“Communication is key,” a phrase we are probably all too familiar with. Whether it is coming from our soccer coach from grade school, or our current academic advisors attempting to convince us that never contacting them is simply not to our benefit, such a statement is bound to be heard. It is human nature to communicate, to collaborate, to conspire. However, it is also human nature to perceive ourselves as more correct than the next person. So often we value our own opinion over differing ones, and become offended by views that do not match our own.
Communication breeds success, and by forbidding or censoring it, we are only doing ourselves a disservice. As many of us already know, the college years are a crucial, transformative period of personal growth. It is the time when students consolidate an identity that is adult-like and become more goal oriented. Many say these are the best years of one’s life, straddling between adolescence and adult life, with freedom from parental supervision, but still living without the cumbersome responsibilities that life after college entails. College has become a blurred line—an indecisive portion of one’s life where autonomy is necessary, yet not always fostered.
I believe college needs to be a time of novel, uninhibited experiences and experiments. Please don’t get me wrong, I am not stating that marginalized groups and people who feel discriminatory or inappropriate pressure should not be permitted to feel safe. It is natural to stand up for what you believe in, and to act out when that belief is threatened. However, I am simply articulating that all members of the UW community should share their views and challenge others. The only way we grow is by forcing ourselves to open our minds to differing opinions, and then rationally debating these ideas. By doing so, intellectual and social improvement is cultivated.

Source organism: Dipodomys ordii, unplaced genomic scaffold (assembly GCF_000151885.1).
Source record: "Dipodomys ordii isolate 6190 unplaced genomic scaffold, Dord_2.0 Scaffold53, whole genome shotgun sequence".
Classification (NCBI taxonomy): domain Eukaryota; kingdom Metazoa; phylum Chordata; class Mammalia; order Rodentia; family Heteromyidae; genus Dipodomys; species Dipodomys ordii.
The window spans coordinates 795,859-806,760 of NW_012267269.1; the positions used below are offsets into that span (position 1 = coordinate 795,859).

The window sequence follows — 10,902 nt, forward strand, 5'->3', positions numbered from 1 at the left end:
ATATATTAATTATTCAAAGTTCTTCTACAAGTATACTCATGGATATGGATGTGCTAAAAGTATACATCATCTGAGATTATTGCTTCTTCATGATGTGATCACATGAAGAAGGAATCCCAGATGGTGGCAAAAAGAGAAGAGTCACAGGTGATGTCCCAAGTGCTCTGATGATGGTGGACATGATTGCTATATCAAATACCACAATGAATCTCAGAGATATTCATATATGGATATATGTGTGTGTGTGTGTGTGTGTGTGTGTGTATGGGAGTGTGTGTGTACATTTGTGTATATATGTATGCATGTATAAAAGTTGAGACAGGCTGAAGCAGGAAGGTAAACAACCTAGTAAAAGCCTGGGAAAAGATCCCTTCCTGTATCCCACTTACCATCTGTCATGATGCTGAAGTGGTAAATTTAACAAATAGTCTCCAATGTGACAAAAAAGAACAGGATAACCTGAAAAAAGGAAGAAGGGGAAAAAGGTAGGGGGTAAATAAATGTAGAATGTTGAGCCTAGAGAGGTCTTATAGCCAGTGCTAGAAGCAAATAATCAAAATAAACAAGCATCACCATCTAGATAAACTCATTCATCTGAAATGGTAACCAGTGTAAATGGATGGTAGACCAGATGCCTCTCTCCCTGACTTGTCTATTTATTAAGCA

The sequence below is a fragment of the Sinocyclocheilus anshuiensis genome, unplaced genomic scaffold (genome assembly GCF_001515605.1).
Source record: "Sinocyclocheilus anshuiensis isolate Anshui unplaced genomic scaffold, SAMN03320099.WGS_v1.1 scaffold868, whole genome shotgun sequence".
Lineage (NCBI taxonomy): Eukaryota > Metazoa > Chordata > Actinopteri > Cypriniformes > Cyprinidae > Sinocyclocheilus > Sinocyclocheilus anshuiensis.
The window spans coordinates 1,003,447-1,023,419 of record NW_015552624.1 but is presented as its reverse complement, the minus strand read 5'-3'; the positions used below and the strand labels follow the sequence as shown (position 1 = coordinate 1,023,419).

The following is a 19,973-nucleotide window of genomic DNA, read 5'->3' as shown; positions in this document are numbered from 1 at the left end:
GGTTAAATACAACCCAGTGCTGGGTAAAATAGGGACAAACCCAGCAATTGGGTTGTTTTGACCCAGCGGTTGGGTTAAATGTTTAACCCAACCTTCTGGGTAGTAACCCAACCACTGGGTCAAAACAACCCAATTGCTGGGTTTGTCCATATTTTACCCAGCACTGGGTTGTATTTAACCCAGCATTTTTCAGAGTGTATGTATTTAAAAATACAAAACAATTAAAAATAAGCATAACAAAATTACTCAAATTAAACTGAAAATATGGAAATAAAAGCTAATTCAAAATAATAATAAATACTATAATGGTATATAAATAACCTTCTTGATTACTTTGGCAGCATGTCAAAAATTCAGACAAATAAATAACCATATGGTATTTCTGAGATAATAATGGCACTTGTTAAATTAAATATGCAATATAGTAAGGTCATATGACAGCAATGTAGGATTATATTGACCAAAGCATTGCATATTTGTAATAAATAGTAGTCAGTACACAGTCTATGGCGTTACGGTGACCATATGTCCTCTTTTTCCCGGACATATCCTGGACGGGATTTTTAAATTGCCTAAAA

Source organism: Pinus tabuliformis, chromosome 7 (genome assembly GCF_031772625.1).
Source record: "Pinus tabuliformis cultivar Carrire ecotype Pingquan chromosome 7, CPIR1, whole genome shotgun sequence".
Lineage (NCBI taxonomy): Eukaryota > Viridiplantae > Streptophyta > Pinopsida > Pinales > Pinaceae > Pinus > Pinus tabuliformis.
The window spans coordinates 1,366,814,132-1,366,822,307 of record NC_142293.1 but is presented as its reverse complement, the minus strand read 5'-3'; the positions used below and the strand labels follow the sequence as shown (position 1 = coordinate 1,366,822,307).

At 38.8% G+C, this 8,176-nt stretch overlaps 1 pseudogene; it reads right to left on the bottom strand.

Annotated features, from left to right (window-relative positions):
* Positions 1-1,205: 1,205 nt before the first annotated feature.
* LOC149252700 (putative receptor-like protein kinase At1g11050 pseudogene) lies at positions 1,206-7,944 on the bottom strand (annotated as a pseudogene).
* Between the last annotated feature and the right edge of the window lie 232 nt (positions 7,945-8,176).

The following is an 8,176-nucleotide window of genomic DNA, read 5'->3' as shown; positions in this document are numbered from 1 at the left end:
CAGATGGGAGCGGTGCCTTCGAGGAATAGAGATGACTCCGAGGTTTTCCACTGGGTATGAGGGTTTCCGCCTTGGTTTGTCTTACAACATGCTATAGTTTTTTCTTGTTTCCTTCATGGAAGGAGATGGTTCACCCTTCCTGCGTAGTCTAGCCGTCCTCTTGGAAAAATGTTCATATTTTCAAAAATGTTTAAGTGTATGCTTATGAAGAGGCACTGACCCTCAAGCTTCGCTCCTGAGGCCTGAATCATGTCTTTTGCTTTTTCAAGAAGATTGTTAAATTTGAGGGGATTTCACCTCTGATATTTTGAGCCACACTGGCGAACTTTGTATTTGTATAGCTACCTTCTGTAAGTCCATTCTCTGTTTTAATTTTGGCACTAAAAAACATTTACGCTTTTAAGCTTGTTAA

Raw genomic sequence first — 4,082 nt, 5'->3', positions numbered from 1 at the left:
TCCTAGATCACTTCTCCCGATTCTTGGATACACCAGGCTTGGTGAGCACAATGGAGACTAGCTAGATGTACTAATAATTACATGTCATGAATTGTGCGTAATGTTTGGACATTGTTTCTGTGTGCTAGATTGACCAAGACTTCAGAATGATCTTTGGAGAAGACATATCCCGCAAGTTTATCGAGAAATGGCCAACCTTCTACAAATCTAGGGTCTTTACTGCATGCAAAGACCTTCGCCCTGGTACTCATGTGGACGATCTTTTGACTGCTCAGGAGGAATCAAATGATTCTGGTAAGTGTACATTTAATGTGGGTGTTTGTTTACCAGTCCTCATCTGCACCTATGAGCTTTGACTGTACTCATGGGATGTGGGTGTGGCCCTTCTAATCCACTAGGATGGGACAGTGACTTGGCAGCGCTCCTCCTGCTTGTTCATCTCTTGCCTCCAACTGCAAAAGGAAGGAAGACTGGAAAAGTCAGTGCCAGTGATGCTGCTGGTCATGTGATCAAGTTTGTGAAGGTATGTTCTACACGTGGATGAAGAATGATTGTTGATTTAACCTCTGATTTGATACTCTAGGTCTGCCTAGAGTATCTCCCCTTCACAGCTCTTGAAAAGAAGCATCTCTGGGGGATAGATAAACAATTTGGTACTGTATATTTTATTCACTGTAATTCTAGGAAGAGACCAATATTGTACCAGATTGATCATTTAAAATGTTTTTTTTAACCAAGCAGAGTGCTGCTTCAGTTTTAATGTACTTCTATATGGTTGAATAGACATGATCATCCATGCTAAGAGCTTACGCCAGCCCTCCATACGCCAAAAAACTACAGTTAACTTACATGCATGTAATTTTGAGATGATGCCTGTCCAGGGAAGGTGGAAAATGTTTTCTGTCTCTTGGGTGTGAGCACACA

Students and parents alike feel as though they should be protected against offensive media on campus. Furthermore, administrators work extremely hard to minimize and eliminate politically incorrect or socially unacceptable action. However, I believe such behavior is incredibly important for our collegiate, interpersonal and academic growth.
To my concern, we are becoming a society in which censorship is the new black. In a world where fragility is in fashion, I believe that it is important that we do not let our feelings oppress our freedom. Although the concept may be hard to digest, censorship and autonomy are mutually exclusive.
Ultimately, I believe that in the UW community and the surrounding world, the best way to learn is to communicate without uncertainty. But not just black and white communication. What we need is communication where everyone’s ideas and viewpoints are heard and respected, however despicable they may be. Especially with a presidential election around the corner, we must keep this in mind. Unpopular ideas are not going anywhere in the near future, so stay true to your moral code and argue back against them. Maintaining silence is a tactic that should only be used by children when occurring in an argument. So next time you hear someone speaking, do yourself a favor, put down your phone and listen to what they have to say. In order for us to create our own autonomy and identity, we must first learn about each other’s, whether we like it or not.
Olivia is a freshman here at UW. Do you agree with her statement that there is an increased presence of censorship in our society? Do you believe it is important for college students to be exposed to the harsh realities of the real world? Let us know at firstname.lastname@example.org.